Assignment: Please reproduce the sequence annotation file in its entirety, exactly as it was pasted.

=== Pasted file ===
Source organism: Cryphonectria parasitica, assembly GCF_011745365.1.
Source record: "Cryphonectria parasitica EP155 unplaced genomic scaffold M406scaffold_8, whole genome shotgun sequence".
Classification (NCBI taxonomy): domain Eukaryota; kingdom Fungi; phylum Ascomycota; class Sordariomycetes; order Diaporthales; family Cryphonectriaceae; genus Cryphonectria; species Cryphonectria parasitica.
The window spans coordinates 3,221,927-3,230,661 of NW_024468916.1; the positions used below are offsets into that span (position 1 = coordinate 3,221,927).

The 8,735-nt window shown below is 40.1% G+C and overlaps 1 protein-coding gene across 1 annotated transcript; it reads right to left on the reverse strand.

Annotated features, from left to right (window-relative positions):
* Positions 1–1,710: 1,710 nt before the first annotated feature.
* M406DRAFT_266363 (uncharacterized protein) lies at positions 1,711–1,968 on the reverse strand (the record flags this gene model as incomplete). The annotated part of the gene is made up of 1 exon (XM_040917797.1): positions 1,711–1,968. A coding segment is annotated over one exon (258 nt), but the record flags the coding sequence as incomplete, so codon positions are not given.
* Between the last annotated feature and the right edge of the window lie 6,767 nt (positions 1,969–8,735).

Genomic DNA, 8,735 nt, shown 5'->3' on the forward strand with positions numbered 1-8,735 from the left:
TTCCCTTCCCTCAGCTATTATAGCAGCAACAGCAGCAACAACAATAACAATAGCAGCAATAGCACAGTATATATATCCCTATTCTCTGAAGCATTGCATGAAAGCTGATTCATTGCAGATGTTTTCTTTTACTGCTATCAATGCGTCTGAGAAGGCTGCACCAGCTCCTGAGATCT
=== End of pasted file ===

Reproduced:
Source organism: Cryphonectria parasitica, assembly GCF_011745365.1.
Source record: "Cryphonectria parasitica EP155 unplaced genomic scaffold M406scaffold_8, whole genome shotgun sequence".
Classification (NCBI taxonomy): domain Eukaryota; kingdom Fungi; phylum Ascomycota; class Sordariomycetes; order Diaporthales; family Cryphonectriaceae; genus Cryphonectria; species Cryphonectria parasitica.
The window spans coordinates 3,221,927-3,230,661 of NW_024468916.1; the positions used below are offsets into that span (position 1 = coordinate 3,221,927).

The 8,735-nt window shown below is 40.1% G+C and overlaps 1 protein-coding gene across 1 annotated transcript; it reads right to left on the reverse strand.

Annotated features, from left to right (window-relative positions):
* Positions 1–1,710: 1,710 nt before the first annotated feature.
* M406DRAFT_266363 (uncharacterized protein) lies at positions 1,711–1,968 on the reverse strand (the record flags this gene model as incomplete). The annotated part of the gene is made up of 1 exon (XM_040917797.1): positions 1,711–1,968. A coding segment is annotated over one exon (258 nt), but the record flags the coding sequence as incomplete, so codon positions are not given.
* Between the last annotated feature and the right edge of the window lie 6,767 nt (positions 1,969–8,735).

Genomic DNA, 8,735 nt, shown 5'->3' on the forward strand with positions numbered 1-8,735 from the left:
TTCCCTTCCCTCAGCTATTATAGCAGCAACAGCAGCAACAACAATAACAATAGCAGCAATAGCACAGTATATATATCCCTATTCTCTGAAGCATTGCATGAAAGCTGATTCATTGCAGATGTTTTCTTTTACTGCTATCAATGCGTCTGAGAAGGCTGCACCAGCTCCTGAGATCT